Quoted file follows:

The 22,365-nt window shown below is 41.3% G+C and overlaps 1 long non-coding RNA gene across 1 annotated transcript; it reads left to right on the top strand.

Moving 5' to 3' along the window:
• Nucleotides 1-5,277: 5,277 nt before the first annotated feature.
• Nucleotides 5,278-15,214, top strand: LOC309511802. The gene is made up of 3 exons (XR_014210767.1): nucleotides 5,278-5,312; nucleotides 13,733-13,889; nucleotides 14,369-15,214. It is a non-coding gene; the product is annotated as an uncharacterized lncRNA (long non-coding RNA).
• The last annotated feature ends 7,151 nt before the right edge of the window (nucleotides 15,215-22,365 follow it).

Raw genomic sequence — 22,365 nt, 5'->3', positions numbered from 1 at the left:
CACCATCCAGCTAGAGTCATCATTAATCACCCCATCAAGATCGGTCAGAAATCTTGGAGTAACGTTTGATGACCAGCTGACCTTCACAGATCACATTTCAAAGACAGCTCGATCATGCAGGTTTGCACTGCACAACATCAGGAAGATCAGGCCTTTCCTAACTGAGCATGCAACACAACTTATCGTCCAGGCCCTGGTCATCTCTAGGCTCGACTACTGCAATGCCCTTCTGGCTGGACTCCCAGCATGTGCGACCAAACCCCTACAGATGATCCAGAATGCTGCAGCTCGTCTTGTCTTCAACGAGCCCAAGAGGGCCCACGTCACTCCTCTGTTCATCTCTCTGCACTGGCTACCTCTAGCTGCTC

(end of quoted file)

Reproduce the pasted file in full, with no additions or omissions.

The 22,365-nt window shown below is 41.3% G+C and overlaps 1 long non-coding RNA gene across 1 annotated transcript; it reads left to right on the top strand.

Moving 5' to 3' along the window:
• Nucleotides 1-5,277: 5,277 nt before the first annotated feature.
• Nucleotides 5,278-15,214, top strand: LOC309511802. The gene is made up of 3 exons (XR_014210767.1): nucleotides 5,278-5,312; nucleotides 13,733-13,889; nucleotides 14,369-15,214. It is a non-coding gene; the product is annotated as an uncharacterized lncRNA (long non-coding RNA).
• The last annotated feature ends 7,151 nt before the right edge of the window (nucleotides 15,215-22,365 follow it).

Raw genomic sequence — 22,365 nt, 5'->3', positions numbered from 1 at the left:
CACCATCCAGCTAGAGTCATCATTAATCACCCCATCAAGATCGGTCAGAAATCTTGGAGTAACGTTTGATGACCAGCTGACCTTCACAGATCACATTTCAAAGACAGCTCGATCATGCAGGTTTGCACTGCACAACATCAGGAAGATCAGGCCTTTCCTAACTGAGCATGCAACACAACTTATCGTCCAGGCCCTGGTCATCTCTAGGCTCGACTACTGCAATGCCCTTCTGGCTGGACTCCCAGCATGTGCGACCAAACCCCTACAGATGATCCAGAATGCTGCAGCTCGTCTTGTCTTCAACGAGCCCAAGAGGGCCCACGTCACTCCTCTGTTCATCTCTCTGCACTGGCTACCTCTAGCTGCTC